The costumes are stunning and I was excited to see the finished product on stage as a few weeks before I had been privy to some of these on my wonderful tour of the costume department. Lyn Heal and her team certainly deliver, and the wigs are fabulous too. I was so lucky to have seen these garments up close.
Must say I love going to Sydney’s most iconic building and always feel it is worth the respect to both the performers and other patrons to dress up, making it a special night out.
Drinks in the Utzon room at interval were a very special treat.
It’s amazing how hair has such a huge impact on fashion.
Why do some styles become the hottest look for the season or even the decade?
This week I’m exploring the top iconic hairstyles over the decades and why we loved them.
Think back to the 1920’s.
Post 1st world war, hemlines were going up and women were exploring new freedoms.
This meant hairstyles too.
After years of long hair worn up in romantic styles, women needed a change.
What better way to embrace that than reaching for the scissors!
Movie star and “it” girl Clara Bow wowed the masses with her “flapper” image and her bobbed hair.
Seen as …
August is National Family History Month at the National Library of Australia, where you can use the Library’s extensive resources if you are curious, to discover the details of your own Australian story from First Fleet to the 21st century.
There are also sorts of events to point you in the right direction, getting you started at the library learning how to use Microform readers, troll the treasure trove of daily newspapers that go back into our past, providing fascinating insights and colourful stories of life of early life in the great Southern land.
The Families and Society Collection is a resource that offers mainly Australian content on family, marriage and women; culture and institutions; private, civil and family law; social services and public welfare. Content includes peer-reviewed journals from government and specialist associations.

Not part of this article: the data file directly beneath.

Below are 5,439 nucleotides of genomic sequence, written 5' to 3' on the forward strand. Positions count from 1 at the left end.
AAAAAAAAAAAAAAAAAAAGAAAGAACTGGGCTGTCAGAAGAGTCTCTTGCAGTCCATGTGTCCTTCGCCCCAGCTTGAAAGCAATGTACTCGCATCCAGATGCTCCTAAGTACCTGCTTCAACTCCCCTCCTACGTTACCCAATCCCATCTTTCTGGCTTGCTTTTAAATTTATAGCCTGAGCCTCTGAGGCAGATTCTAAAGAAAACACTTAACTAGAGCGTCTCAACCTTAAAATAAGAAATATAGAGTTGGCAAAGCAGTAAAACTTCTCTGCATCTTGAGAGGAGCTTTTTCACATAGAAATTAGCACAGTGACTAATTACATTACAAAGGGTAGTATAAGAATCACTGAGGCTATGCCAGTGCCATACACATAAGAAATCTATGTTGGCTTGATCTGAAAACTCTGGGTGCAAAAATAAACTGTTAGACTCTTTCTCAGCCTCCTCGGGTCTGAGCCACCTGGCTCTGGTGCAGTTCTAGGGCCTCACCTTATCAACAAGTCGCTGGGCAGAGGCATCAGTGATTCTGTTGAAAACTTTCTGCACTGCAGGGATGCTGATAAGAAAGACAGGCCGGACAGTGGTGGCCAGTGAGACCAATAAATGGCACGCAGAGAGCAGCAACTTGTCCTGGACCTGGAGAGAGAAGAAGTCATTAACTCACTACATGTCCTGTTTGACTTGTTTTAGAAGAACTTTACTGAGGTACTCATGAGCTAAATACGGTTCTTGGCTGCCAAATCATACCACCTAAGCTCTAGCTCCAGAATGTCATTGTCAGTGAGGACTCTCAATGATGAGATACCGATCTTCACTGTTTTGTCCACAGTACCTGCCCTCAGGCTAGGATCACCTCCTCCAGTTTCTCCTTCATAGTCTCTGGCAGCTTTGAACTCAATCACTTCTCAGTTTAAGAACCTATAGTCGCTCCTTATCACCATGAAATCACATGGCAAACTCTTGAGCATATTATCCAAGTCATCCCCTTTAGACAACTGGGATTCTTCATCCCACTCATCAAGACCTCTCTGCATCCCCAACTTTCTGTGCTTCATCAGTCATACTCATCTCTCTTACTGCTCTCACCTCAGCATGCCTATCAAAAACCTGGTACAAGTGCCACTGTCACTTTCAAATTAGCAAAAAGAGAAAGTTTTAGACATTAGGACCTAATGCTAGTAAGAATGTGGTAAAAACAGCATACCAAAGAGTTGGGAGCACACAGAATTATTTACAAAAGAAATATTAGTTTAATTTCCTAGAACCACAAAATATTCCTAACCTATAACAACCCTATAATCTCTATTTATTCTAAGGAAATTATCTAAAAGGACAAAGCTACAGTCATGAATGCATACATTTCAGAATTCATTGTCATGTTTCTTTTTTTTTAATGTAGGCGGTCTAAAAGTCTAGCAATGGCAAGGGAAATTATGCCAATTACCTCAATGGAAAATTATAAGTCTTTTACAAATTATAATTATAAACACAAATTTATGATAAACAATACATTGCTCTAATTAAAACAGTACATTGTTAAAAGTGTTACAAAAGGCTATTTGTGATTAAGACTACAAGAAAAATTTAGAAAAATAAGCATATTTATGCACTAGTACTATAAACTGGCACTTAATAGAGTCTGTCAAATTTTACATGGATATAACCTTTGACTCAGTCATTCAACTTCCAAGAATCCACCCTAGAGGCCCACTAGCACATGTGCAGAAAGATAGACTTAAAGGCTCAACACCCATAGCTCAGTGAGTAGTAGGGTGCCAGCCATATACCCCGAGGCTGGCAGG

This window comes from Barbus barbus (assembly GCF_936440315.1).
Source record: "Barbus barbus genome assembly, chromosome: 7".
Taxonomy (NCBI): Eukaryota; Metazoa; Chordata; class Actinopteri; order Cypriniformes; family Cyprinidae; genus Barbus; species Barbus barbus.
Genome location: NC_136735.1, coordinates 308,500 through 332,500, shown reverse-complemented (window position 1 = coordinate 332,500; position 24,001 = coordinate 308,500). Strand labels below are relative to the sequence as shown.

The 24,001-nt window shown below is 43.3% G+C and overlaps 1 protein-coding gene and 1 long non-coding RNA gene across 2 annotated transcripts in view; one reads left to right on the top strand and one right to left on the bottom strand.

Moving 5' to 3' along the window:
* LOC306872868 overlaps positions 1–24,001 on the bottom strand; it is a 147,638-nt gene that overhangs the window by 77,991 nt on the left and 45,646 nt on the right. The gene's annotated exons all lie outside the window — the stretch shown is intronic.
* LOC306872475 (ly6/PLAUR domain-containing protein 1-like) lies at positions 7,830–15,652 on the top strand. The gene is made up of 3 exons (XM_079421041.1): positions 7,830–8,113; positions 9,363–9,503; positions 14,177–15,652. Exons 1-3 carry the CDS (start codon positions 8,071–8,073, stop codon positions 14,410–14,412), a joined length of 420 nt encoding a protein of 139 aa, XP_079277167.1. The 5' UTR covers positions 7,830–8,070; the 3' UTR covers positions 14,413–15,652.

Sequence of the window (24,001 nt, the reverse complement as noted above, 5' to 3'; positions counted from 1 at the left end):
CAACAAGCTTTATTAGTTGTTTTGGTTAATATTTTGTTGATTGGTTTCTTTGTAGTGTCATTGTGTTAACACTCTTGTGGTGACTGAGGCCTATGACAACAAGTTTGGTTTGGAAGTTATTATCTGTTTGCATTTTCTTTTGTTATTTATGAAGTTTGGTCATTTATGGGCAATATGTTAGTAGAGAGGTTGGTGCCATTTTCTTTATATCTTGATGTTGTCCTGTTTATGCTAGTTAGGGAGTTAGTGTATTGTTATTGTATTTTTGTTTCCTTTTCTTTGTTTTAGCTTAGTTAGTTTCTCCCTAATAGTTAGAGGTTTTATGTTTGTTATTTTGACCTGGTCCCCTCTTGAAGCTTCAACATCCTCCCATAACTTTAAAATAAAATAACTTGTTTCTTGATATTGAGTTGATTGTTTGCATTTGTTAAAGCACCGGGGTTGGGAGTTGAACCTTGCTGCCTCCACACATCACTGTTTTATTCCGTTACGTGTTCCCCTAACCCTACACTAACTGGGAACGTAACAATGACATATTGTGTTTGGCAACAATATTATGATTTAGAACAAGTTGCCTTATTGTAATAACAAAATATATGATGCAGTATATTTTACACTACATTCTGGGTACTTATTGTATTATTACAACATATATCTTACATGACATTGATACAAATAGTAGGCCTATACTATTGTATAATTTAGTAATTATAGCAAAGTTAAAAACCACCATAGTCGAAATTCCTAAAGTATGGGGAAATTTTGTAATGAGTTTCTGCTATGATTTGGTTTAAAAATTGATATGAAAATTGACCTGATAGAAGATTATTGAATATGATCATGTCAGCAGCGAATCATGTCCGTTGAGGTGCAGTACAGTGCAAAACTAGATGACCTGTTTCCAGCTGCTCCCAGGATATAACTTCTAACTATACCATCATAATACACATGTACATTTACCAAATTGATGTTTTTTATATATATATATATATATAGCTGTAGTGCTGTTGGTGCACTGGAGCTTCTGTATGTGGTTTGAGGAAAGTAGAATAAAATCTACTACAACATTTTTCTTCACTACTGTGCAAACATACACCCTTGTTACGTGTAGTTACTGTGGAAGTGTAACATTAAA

There will be many librarians on tap to assist, especially with Social Media and there are to be a great many author talks and special events.
Layers by design: Landscape and Quilts is a talk by Dr Dianne Firth, whose work as a quilter has been widely exhibited in Australia and overseas. Her love of landscape has often inspired her choice of subject and the way she chooses and treats the fabrics making up her quilts.
There will be a special On War Lecture with Dr Roger Lee, Head of the Australian Army History unit, who will reveal the complexities of the Great War as we come close to its one hundred year anniversary. National Library of Australia – Family History Month in August, 2014
Win Double pass to DreamWorks Studios The HUNDRED-FOOT JOURNEY on The Culture Concept Circle, Entries open 7 am July 18, close August 11, 2914 at 5pm - Hurry!
Australian realist painter Scott McDougall's new exhibition Land Marks - Here and There will be at Lethbridge Gallery, Paddington, Brisbane, 16-28 August, 2014
The story, the script, the acting, the directing, the staging and the cinematography of Calvary are superlative - four and a half star excellence in film making